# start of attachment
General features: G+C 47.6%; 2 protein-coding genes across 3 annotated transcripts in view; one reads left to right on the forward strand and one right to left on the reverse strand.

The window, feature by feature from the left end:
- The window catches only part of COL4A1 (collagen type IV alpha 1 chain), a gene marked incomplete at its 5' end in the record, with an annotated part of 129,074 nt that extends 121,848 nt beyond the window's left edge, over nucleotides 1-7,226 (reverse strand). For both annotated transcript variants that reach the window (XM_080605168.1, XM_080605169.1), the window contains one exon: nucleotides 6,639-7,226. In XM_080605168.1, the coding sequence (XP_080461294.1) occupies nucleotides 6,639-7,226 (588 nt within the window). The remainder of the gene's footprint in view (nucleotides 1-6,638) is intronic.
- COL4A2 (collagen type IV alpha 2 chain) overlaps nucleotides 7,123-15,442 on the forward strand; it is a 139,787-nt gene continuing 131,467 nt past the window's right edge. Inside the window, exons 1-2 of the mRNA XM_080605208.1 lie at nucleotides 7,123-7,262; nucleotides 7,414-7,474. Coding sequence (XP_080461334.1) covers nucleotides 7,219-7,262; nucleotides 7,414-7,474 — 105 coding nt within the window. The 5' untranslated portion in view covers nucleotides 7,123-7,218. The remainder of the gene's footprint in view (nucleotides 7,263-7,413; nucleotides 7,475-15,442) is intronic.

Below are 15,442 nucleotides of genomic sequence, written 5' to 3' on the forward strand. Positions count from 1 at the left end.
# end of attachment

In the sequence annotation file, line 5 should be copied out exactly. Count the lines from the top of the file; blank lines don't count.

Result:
Below are 15,442 nucleotides of genomic sequence, written 5' to 3' on the forward strand. Positions count from 1 at the left end.